Machine Learning: Evolution In The Age Of Acceleration

Doug Freud

On August 31, 1993, noted science fiction author William Ford Gibson stated in an NPR interview, “The future is already here, it is just not evenly distributed.” In 2017, the cloud, machine learning, Big Data, and scalable distributed computing should all compel us to reflect on his declaration more than ever. As these capabilities mature, an oligarchy of technology companies has emerged (e.g., Alphabet, Amazon, Apple, Facebook, and Microsoft) that is skewing the digitization of both our personal and work lives.

In Thank You for Being late: An Optimist’s Guide to Thriving in the Age of Accelerations, Thomas Friedman points out that the rate of change is not only accelerating within technology, but also in our markets and the environment. In this world, it’s easy to be overwhelmed by the rate of change, and many of us run the risk of being digitally disrupted. Our existential conundrum moving forward is: How do humans and organizations evolve and remain relevant in this age of accelerations?

Human adaptability

When we’re in a car that is rapidly accelerating, most people don’t feel comfortable until the speed levels off, and then they can adjust. In the age of accelerations, the issue is that we aren’t leveling off anytime in the foreseeable future. We must admit to ourselves that even the smartest among us can’t keep up with the pace of knowledge discovery.

Although our ability to adapt is improving, it can’t keep up with the rate of change from the new era of computing powered by artificial intelligence (AI). AI-powered systems can surpass human ability across a diverse set of tasks, including disease diagnosis, driving cars and trucks, and human rehabilitation performed via robots. Although it’s painful to admit, what is required is intelligence, and human consciousness often only gets in the way.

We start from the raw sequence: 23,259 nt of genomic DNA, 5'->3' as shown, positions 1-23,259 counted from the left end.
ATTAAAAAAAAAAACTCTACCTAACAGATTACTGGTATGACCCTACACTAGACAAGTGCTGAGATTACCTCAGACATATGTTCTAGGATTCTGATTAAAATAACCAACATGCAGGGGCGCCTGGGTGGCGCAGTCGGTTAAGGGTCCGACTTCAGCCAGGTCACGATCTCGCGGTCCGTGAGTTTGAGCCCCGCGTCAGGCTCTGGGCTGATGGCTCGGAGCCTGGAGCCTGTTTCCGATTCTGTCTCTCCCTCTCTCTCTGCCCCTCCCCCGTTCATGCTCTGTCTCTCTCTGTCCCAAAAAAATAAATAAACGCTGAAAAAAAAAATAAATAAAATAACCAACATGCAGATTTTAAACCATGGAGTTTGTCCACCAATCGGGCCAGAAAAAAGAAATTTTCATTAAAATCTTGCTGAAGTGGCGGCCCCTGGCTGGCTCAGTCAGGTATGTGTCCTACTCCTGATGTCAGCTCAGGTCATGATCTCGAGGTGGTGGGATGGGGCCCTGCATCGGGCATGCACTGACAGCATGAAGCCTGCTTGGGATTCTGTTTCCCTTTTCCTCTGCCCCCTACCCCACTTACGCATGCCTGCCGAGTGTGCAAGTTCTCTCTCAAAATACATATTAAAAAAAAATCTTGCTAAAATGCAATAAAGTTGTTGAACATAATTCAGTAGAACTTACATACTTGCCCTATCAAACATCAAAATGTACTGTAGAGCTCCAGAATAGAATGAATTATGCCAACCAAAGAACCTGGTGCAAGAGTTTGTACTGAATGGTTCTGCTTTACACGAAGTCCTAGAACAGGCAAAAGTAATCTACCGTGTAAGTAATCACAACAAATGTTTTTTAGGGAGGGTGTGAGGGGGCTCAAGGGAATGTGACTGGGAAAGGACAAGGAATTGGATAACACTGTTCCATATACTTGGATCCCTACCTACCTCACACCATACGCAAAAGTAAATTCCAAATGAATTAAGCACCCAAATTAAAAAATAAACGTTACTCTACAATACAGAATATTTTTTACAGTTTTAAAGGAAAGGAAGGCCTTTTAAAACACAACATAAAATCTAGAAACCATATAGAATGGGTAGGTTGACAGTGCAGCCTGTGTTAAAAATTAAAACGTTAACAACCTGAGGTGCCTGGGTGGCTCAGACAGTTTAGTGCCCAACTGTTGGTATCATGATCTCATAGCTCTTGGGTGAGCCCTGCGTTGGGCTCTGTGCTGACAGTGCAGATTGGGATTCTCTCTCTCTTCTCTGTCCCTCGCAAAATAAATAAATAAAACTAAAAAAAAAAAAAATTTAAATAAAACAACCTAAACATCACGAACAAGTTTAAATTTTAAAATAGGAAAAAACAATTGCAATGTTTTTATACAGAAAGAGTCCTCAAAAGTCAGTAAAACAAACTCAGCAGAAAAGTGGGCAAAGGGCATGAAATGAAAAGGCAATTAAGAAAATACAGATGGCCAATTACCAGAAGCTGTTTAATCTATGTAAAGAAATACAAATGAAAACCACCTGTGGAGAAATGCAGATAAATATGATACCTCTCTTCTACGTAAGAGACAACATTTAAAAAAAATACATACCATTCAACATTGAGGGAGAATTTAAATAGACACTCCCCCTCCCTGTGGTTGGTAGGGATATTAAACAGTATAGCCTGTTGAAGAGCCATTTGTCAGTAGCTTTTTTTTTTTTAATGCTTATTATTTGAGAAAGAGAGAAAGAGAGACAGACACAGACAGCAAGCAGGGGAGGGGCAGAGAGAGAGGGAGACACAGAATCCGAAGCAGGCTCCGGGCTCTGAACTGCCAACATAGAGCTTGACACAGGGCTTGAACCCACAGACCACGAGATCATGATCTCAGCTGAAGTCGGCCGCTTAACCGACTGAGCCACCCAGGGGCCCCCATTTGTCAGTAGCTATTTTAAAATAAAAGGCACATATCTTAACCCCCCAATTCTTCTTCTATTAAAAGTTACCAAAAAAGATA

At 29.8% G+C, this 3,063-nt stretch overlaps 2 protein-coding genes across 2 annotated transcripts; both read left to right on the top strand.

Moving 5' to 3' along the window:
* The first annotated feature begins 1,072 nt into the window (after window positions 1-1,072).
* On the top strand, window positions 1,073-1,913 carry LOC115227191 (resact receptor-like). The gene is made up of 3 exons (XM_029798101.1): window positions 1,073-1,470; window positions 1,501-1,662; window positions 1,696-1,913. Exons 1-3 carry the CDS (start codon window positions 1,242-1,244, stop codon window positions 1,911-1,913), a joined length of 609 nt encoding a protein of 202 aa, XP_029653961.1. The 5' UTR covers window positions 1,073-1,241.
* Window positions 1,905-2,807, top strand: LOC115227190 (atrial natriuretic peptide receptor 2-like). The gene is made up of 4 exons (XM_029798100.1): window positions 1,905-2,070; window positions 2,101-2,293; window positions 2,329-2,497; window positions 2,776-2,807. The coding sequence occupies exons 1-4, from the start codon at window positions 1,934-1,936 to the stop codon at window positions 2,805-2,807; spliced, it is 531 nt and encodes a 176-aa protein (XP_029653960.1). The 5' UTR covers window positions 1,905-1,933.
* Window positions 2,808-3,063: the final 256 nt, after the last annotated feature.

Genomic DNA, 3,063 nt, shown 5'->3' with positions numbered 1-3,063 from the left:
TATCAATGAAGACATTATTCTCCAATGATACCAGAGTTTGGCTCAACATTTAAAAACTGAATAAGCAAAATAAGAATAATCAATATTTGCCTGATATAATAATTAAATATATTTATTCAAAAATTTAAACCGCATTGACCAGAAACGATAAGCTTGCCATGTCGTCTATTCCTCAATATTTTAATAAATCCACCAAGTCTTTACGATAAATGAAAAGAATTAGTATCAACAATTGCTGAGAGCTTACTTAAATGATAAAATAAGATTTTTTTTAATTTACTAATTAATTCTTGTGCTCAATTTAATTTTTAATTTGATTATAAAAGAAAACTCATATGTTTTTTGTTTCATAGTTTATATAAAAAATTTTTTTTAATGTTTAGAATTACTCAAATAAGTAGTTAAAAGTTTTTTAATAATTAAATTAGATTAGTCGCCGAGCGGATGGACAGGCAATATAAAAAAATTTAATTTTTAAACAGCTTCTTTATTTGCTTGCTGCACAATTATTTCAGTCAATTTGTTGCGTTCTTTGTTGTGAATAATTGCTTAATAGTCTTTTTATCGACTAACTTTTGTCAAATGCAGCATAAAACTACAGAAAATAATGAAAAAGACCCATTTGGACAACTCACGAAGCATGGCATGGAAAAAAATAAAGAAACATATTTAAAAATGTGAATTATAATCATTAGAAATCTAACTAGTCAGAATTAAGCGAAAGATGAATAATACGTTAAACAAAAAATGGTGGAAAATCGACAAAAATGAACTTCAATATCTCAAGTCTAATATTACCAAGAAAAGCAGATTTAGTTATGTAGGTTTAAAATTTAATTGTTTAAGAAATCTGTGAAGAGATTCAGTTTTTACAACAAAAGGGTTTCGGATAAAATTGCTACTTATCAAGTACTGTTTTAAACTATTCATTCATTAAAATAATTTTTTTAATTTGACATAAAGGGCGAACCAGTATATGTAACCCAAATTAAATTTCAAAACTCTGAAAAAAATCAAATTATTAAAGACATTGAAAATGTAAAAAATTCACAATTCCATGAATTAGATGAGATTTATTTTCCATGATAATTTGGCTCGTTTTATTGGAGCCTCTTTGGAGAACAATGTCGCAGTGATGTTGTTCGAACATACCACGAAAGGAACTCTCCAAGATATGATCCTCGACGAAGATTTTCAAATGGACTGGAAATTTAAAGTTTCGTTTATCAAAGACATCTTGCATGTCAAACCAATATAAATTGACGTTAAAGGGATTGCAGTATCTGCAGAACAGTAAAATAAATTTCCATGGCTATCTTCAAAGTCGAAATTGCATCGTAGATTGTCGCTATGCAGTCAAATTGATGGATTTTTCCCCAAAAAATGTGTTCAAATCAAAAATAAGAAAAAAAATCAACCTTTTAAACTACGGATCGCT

We’re falling behind, and it’s not only because of the limitations that are inherent in our biologically powered cognition. We’re also falling behind because our governance processes and social interactions are still old school. In a hyperconnected, real-time streaming world, we often interact and transact in batch mode. Are educational systems that infrequently update their curriculum preparing students for next-generation jobs?

Successful adaptation

The organizations and individuals who will evolve in this age of acceleration will be the ones who acknowledge what used to work in the past is unlikely to in the future. We need to adapt by:

  • Learning how to feel comfortable in a world that is constantly accelerating
  • Accepting the reality of lifelong learning
  • Adjusting to mass collaboration across departments and organizations
  • Adopting a process for continuous innovation that scales

As the digital disruption becomes more evident, we’re likely to try to control it (perhaps through legislation like taxing robots or universal basic income). But in the end, we can’t slow it down or stop it. We must adapt – and that requires acknowledging our inherent limitations and accepting new challenges.

Evolution of markets

One thing we can be confident about is that all businesses are subject to digital disruption in the age of accelerations. C-level executives lose sleep wondering what would happen if Google or Amazon decides it wants to enter their industry. The reality is that they should probably fear startups more than Amazon or Google. The cost of entry for many industries is significantly lower due to the emerging cloud infrastructure. Startups don’t need huge capital to invest in their IT infrastructure, like scaling up via the cloud when they need it.

The next generation of startups will be based on one of the following ideas:

  • Take an existing analog product or service, include sensors/data, and add intelligence via AI
  • Convert your existing product’s business model to provide access rather than ownership. For example, why sell cars when you can provide transportation as a service?

For incumbents, the challenge is to adopt a next-generation approach to innovation and embrace the accelerations. Buckle up – everything is about to speed up.

Increased data-processing power, the availability of Big Data, the Internet of Things, and improvements in algorithms are converging to power a renaissance in business intelligence. Learn Why Machine Learning and Why Now?

Doug Freud

About Doug Freud

Doug Freud is a global Vice President of Data Science for the SAP Customer Innovation and Engagement Platform team. His academic background is Industrial Organizational psychology, and he has worked in both GTM and professional service roles. He is a proven leader with ability to manage cross-functional teams that implement innovative solutions. His passion is using data and machine learning to change business processes and create new systems of innovation.